Video Creators Pivot to Pornhub Following YouTube's New Gun Policy

GettyImages-918727720 AR-15 Utah
Dordon Brack aims a semi-automatic AR-15 at Good Guys Guns & Range in Orem, Utah, on February 15. George Frey/Getty Images

Following YouTube's announcement that it would ramp up restrictions on gun videos, some prominent content creators have pledged a boycott or are attempting to find new homes on other sharing platforms—including, oddly enough, Pornhub.

Videos that promote the sale of firearms and their accessories will be banned starting next month, a YouTube spokesperson told Newsweek. Perhaps more troubling to content creators, instructional videos that teach viewers how to make or install their own gun accessories will also violate new community guidelines. That covers a huge swath of gun-related videos currently on YouTube.

"While we've long prohibited the sale of firearms, we recently notified creators of updates we will be making around content promoting the sale or manufacture of firearms and their accessories, specifically, items like ammunition, Gatling triggers, and drop-in auto sears," the spokesperson said.

While supporters of gun reform hailed the announcement, the NRA took to Twitter to blast the Google-owned company. Commenters on Second Amendment forums pilloried the decision in droves. On Wednesday, prominent YouTube account InRangeTV—which has more than 150,000 subscribers— announced that it would be extending its video efforts to Pornhub as a result of YouTube's policy update.

— InRange TV (@InRangeTV) March 21, 2018

"Pornhub has a history of being a proactive voice in the online community, as well as operating a resilient and robust video streaming platform," InRange cofounder Karl Kasarda told Newsweek.

Kasarda said that he has been preparing for YouTube to tighten its restrictions prior to the announcement and that InRange has worked to diversify its content availability as a result.

"YouTube has been in a state of churn for quite awhile," he said. "They've been very unpredictable in terms of how they've been dealing with content...this new policy statement is very vague, and it seems very clear to me that time is short for firearm content on the site."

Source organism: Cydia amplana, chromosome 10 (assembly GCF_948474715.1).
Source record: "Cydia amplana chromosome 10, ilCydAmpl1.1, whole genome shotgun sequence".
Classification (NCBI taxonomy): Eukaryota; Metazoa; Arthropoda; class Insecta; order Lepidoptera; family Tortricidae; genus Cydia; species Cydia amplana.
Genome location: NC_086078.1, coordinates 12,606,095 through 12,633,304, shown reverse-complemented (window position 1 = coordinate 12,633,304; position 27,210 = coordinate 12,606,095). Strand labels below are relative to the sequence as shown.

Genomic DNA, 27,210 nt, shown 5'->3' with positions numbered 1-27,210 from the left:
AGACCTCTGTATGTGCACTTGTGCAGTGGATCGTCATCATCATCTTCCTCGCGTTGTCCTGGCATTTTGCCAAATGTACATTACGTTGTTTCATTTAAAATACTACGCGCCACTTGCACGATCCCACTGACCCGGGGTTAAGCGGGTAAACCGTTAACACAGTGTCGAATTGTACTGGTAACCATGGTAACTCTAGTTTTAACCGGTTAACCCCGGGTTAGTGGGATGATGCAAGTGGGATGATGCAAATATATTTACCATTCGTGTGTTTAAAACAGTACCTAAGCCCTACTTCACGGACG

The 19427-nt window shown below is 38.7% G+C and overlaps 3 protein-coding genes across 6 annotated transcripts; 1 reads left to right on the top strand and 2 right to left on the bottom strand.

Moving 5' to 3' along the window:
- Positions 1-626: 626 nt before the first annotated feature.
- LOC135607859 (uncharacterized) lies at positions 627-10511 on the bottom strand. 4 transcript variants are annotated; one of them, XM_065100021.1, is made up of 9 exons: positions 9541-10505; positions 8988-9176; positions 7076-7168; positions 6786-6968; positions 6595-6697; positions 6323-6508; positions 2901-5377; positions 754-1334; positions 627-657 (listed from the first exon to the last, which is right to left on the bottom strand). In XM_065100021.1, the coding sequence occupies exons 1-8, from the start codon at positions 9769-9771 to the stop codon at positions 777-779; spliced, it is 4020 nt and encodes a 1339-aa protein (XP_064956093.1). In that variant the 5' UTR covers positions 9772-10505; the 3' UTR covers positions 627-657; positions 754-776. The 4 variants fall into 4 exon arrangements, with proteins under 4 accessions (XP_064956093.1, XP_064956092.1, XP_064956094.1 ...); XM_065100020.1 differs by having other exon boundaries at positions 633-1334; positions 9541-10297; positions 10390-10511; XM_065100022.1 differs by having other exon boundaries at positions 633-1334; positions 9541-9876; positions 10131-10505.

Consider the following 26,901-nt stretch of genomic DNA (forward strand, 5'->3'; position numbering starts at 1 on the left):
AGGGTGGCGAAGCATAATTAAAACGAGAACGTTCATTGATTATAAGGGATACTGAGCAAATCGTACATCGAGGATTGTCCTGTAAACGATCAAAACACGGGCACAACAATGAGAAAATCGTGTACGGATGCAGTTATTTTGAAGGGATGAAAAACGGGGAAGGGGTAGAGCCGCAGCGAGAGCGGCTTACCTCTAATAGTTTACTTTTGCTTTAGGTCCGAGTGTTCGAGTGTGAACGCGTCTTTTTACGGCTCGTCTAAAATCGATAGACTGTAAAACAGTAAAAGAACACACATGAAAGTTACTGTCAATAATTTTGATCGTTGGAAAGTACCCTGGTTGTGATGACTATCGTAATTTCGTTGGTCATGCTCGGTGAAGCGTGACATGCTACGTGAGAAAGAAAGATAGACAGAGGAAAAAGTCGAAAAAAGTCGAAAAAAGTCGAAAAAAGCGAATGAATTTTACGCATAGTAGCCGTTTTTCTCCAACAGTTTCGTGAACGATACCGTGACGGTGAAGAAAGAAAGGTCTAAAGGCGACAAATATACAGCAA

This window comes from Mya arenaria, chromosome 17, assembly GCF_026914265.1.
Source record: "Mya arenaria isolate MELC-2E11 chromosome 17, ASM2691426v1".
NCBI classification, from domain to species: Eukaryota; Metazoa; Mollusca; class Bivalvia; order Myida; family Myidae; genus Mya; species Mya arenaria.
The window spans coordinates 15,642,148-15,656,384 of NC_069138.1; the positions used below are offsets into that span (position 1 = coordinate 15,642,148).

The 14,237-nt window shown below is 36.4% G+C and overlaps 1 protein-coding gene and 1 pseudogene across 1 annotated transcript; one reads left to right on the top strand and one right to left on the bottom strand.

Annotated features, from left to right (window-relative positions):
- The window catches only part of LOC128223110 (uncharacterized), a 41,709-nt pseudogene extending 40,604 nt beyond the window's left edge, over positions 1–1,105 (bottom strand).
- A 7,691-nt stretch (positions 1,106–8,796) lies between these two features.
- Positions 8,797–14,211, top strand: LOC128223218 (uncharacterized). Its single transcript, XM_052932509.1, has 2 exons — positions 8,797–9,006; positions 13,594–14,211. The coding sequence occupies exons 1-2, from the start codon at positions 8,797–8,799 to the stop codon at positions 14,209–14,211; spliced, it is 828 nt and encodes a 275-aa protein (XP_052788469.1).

He added that he doesn't hold a grudge against YouTube, but described the company's "transparent" attempts to keep up with the ebb and flow of the U.S. gun debate as "ill advised." He positioned the pivot to Pornhub as a necessary step for the preservation of his business, one that he said could potentially be a lucrative move for the site. A search on Pornhub on Thursday netted some gun videos that didn't appear to include sexual content. The company did not immediately return Newsweek's request for comment.

Other content creators have balked at YouTube in recent days. Spike's Tactical, a Florida-based company that sells firearms and accessories, blasted YouTube in an expletive-laden Facebook missive and suggested it would move its content to Facebook and Instagram.

Dado Ruvic/Reuters

"Well, since we've melted some snowflakes on @youtube and got banned, might as well set (Instagram) and (Facebook) on fire! Make America F'n Awesome!" the post said. Attached was a photo of bullets, a firearm and a Make America Great Again hat.

The account had earlier received a ban notice, which was later reversed by YouTube after discovering that it was a "mistake," the company said.

YouTube's policy update comes after 17 people were gunned down at a Parkland, Florida high school. Police said the gun used in the crime, a semi-auto AR-15, was legally purchased by the shooter. There has been, on average, at least one school shooting a week in the United States since 2013.

It remains to be seen whether YouTube will be successful in moderating and enforcing its new community guidelines. A Thursday search revealed that there are still scores of videos that teach viewers how to modify their guns, including videos that give step-by-step instructions on how to convert weapons to have "automatic or simulated automatic firing capabilities," which YouTube said it prohibits. Videos that included instructions on how to install bump stocks, banned from the site following the Las Vegas shooting, were also live on Thursday—some with thousands of views.

And, aside from gun content, videos that showed audiences how to make meth, chloroform, Molotov cocktails, and other illicit substances or dangerous products were also readily available on YouTube.

This story has been updated with a statement from the NRA.